According to the Times Union, there is worry and unrest amongst Jacksonville business and health leaders that UF Health Jacksonville will have to shut it’s doors if there is not an authorization of money to fund what is known as the Low Income Pool, or LIP. Armistead (chief executive of UF Health Jacksonville) Greene I(president and CEO of Baptist Health) and Delaney (chairman of the JAX Chamber) told the Times-Union editorial board last week that UF Health Jacksonville — the safety net hospital that serves Jacksonville and adjacent counties — will close if the Legislature and Gov. Rick Scott can’t find a path for continuing to receive critically needed federal money from the LIP. According to Armistead if he can’t get the $95 million, he will have to close the hospital doors in six months. Not only will there be a loss of a critically needed hospital, but the 90,000 emergency patients that go there annually would have to turn to other hospitals. Greene told the Times Union that the other local hospitals do not have the room to deal with the extra influx of patients that would be diverted to their hospitals. The men gave other examples of what would occur if there was no UF Health Jacksonville: 5,000 jobs would be lost; the resident doctors who train there, many of whom elect to stay in Jacksonville, would be gone; and the hospital’s highly acclaimed Trauma One Center would cease to exist. The closest Trauma One Center to Jacksonville would be in Gainesville.
What is the problem? The LIP money and Medicaid expansion are tangled up in Tallahassee with no bold solution in sight to get through it. The House is refusing to accept the $50 billion from the federal government that would come with Medicaid expansion, which could lead to a compromise on LIP. Gov. Rick Scott changes his position almost daily.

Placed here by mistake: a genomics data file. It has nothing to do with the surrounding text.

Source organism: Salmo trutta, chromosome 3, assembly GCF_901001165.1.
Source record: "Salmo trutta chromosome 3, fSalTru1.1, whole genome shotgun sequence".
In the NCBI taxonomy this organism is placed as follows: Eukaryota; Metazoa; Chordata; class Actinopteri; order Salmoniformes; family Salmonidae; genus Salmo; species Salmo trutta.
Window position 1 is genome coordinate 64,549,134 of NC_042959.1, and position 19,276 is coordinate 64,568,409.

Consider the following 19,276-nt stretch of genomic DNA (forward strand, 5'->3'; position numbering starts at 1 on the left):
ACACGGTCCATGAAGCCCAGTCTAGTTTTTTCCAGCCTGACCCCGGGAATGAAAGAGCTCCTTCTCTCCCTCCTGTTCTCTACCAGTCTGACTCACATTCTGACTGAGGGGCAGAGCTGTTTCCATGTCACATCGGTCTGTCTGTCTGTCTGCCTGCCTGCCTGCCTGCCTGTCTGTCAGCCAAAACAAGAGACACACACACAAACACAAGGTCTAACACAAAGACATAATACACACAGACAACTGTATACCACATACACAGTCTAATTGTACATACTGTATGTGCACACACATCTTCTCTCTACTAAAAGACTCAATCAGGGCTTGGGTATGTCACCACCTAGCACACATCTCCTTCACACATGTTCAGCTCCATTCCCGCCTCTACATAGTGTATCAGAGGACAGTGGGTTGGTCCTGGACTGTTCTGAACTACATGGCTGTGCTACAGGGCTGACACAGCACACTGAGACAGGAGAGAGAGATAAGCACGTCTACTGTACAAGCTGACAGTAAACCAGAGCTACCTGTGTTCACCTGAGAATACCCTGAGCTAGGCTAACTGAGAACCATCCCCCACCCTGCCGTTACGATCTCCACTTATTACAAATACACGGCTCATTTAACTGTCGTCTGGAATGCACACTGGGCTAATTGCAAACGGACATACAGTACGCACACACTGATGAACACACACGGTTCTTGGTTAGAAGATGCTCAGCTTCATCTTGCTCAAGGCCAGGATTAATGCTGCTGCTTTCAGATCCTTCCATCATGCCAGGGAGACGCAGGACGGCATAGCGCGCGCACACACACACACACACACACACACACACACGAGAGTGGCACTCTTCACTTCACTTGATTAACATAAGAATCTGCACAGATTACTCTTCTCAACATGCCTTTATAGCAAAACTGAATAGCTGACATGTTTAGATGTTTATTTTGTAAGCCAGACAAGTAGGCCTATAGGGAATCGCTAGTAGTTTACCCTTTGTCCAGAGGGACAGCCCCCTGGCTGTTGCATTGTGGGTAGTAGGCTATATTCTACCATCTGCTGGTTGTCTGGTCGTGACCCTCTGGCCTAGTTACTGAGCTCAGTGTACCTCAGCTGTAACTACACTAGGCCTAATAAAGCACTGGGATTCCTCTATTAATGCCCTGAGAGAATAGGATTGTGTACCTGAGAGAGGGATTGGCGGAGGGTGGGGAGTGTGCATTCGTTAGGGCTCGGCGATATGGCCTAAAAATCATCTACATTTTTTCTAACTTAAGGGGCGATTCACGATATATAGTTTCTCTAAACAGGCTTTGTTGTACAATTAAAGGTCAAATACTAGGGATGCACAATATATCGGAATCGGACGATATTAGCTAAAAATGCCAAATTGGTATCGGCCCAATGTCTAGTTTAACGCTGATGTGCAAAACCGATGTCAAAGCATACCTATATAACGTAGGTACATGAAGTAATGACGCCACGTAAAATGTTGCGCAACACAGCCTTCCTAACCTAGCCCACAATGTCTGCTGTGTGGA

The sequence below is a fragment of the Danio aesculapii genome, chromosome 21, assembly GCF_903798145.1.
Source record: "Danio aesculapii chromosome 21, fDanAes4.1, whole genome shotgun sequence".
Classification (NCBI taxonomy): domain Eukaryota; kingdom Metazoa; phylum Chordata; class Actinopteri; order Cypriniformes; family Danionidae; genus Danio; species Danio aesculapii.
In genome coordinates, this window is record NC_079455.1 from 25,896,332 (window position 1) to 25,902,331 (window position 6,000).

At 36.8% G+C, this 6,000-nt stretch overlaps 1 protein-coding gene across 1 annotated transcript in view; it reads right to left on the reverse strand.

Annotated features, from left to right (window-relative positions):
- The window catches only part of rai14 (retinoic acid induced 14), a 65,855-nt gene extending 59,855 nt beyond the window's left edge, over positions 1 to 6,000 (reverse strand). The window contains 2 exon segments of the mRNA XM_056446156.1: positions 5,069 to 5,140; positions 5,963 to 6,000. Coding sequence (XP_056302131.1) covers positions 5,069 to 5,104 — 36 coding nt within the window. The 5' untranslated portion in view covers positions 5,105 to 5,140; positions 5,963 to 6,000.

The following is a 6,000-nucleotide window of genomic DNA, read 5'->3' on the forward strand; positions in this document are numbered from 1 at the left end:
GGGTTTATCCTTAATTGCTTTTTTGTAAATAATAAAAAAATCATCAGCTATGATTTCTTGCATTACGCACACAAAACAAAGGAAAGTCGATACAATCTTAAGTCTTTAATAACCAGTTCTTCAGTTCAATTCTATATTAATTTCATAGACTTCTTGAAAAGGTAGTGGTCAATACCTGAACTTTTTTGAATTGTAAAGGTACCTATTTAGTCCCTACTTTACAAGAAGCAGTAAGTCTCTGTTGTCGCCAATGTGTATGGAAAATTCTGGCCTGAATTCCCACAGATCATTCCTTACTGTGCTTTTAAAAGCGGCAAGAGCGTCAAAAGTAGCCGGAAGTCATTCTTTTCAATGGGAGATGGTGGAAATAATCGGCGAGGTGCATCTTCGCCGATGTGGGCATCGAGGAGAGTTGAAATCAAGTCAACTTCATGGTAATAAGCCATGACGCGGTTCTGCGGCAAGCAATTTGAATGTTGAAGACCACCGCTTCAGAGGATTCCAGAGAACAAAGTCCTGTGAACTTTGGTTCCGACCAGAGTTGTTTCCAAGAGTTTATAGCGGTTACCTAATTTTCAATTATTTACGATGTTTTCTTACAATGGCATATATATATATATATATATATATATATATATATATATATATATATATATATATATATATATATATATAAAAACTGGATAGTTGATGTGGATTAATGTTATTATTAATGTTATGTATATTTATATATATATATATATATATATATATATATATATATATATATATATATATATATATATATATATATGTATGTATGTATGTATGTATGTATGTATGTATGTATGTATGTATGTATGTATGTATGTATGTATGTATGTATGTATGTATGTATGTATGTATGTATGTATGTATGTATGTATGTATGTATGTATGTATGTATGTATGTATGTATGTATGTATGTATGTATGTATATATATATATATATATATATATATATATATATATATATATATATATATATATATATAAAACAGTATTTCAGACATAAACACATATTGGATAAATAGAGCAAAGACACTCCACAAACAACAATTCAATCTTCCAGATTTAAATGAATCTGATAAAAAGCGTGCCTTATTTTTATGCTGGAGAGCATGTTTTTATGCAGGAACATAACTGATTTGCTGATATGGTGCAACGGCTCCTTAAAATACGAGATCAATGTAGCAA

And the Senate, which favors a form of Medicaid expansion supported by business groups, is not happy with Scott or the House. Meanwhile, 800,000 poor Floridians will continue to go without health insurance. And UF Health Jacksonville, which treats most of Jacksonville’s poor, could end up shuttered.
UF Health Jacksonville has come a long way from its former self, University Hospital. It’s now a top-notch teaching facility that has managed to turn a small profit in the last couple of years even though only 10 percent of its patients have health insurance. Putting the LIP controversy aside, even though the hospital’s buildings are city-owned, Jacksonville has never done right by the hospital. For years, the city’s contribution for treating the city’s poor has stagnated at about $26 million a year.Many of the other safety net hospitals in Florida can rely on special taxing districts or sales tax proceeds to help fund them. For example, Broward County’s hospital taxing districts collect $164 million yearly.
If the Legislature and Scott come to their senses and UF Health Jacksonville survives the LIP scare, the city should take an honest look in the mirror about what it should be contributing to the hospital.
Many of our clients end up getting treated at UF Health Jacksonville. We hope the state legislature and the Governor come to a compromise and fund UF Health Jacksonville.